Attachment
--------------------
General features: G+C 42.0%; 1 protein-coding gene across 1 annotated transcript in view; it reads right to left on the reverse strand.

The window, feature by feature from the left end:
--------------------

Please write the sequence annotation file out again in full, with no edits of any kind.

General features: G+C 42.0%; 1 protein-coding gene across 1 annotated transcript in view; it reads right to left on the reverse strand.

The window, feature by feature from the left end: